According to a report by IMF, Kenya’s internal audit system was abolished in 1962. Over the next few years it became apparent that lack of internal audit contributed greatly to laxity in the management of public resources; in compliance with the relevant laws, regulations, procedures; and in internal controls; and the system was reintroduced in 1984.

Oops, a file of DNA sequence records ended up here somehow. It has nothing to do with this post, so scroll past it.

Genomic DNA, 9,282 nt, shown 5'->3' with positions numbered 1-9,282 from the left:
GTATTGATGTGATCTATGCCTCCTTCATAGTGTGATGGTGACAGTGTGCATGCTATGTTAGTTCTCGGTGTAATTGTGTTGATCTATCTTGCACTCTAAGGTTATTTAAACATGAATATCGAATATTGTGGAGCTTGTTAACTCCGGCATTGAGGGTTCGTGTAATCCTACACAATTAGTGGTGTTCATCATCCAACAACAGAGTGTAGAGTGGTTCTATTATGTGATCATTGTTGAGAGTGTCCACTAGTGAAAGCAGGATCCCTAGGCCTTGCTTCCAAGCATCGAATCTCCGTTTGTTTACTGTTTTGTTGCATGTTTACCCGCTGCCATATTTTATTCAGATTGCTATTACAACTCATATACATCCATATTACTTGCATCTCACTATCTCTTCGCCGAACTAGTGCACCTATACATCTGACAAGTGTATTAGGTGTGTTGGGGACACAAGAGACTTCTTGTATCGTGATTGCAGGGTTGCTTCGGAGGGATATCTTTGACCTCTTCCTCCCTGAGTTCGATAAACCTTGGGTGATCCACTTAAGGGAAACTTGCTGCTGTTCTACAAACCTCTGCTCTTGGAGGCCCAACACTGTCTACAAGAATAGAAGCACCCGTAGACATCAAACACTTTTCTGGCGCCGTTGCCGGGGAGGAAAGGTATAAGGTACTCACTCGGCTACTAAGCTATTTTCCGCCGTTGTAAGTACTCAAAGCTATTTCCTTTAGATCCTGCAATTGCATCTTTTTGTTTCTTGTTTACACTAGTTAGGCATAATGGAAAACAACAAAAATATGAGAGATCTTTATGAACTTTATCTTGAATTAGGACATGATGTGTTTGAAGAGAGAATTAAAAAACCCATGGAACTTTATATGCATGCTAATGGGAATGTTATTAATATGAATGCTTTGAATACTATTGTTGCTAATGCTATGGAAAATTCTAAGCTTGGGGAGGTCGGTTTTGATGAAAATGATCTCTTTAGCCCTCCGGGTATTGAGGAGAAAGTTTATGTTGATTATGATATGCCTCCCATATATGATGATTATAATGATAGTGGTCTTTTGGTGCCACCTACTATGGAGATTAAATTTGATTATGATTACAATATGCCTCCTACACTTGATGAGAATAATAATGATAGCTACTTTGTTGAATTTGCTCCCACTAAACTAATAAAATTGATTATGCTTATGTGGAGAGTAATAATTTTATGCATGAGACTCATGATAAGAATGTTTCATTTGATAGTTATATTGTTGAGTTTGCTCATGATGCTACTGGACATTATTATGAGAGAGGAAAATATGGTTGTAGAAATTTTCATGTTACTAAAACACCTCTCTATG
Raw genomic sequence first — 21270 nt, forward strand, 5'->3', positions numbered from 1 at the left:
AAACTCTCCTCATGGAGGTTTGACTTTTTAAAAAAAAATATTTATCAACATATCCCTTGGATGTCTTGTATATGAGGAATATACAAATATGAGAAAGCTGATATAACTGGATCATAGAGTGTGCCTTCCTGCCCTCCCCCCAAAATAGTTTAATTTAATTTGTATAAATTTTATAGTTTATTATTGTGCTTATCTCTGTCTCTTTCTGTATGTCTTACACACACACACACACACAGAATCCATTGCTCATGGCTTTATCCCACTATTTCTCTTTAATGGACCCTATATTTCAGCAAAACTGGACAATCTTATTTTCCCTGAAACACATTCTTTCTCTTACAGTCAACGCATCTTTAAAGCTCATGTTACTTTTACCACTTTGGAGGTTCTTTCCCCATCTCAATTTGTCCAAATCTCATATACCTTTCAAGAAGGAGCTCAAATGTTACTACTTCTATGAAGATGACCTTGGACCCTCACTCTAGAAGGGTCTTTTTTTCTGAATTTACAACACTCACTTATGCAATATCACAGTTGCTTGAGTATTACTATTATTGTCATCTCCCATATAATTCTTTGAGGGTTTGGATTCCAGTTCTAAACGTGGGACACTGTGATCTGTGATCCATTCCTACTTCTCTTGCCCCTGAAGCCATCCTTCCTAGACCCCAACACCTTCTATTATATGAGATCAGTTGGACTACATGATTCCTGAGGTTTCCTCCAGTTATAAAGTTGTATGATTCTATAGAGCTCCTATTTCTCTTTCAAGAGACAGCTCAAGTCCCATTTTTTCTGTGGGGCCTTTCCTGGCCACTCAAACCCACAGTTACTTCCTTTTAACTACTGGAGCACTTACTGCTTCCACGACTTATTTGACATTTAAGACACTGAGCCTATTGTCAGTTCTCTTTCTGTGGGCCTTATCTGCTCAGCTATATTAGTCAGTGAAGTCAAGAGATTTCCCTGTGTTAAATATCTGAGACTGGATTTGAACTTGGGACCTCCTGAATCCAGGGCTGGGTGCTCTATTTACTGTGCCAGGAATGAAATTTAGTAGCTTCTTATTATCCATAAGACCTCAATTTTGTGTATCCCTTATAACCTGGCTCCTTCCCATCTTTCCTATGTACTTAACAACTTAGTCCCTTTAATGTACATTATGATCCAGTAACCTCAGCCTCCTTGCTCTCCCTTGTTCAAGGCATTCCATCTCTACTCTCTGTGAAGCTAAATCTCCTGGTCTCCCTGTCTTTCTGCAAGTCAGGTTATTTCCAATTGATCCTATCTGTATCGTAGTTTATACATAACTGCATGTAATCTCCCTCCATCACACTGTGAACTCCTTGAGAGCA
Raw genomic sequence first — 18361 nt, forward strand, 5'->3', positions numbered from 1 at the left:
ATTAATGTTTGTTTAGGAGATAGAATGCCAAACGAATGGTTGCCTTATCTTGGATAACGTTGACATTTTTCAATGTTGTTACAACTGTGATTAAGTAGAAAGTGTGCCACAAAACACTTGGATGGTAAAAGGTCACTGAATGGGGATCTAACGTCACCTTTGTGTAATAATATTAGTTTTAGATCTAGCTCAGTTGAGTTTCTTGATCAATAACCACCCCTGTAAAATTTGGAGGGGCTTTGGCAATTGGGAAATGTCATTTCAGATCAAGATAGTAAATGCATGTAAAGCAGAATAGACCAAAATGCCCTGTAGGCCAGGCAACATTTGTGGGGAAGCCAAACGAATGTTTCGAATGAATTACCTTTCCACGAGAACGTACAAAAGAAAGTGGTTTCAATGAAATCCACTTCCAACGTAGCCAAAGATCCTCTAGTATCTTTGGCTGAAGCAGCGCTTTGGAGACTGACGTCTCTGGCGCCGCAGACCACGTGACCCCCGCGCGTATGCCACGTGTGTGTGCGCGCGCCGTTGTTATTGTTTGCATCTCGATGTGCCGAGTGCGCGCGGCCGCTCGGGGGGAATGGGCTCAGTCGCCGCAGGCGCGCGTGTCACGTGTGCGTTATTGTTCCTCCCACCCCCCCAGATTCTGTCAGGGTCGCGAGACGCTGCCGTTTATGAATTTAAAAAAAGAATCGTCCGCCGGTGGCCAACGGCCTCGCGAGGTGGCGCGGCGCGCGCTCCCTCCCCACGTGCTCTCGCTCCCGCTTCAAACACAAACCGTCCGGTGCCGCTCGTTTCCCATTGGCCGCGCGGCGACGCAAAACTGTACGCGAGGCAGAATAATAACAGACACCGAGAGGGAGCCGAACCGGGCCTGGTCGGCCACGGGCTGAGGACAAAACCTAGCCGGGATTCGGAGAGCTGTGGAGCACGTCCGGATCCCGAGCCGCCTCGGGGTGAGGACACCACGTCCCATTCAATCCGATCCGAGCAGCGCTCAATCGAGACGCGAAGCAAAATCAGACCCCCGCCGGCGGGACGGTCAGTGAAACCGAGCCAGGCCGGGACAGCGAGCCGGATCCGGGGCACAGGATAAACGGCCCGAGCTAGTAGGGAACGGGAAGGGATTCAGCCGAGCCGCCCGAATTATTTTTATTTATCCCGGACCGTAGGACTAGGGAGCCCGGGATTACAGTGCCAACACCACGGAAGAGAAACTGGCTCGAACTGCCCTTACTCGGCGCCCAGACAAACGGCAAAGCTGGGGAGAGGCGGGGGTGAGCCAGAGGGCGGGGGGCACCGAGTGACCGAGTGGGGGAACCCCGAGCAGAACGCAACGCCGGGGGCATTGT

Modern audit takes a risk-based approach: it involves high-level risk profiling of the audit portfolio over time, based on the International Standards for the Professional Practice of Internal Auditing. It facilitates strategic use of scarce audit resources, aligns audit efforts with management objectives, facilitates institutional development, and reduces exposure to risk by focusing attention on areas of weakness. It aims to increase the accountability of government ministries by ensuring transparency, validating key systems of internal control, and committing resources against key risks. In Kenya, however, the internal auditors concentrated solely on compliance testing and pre-audit activities.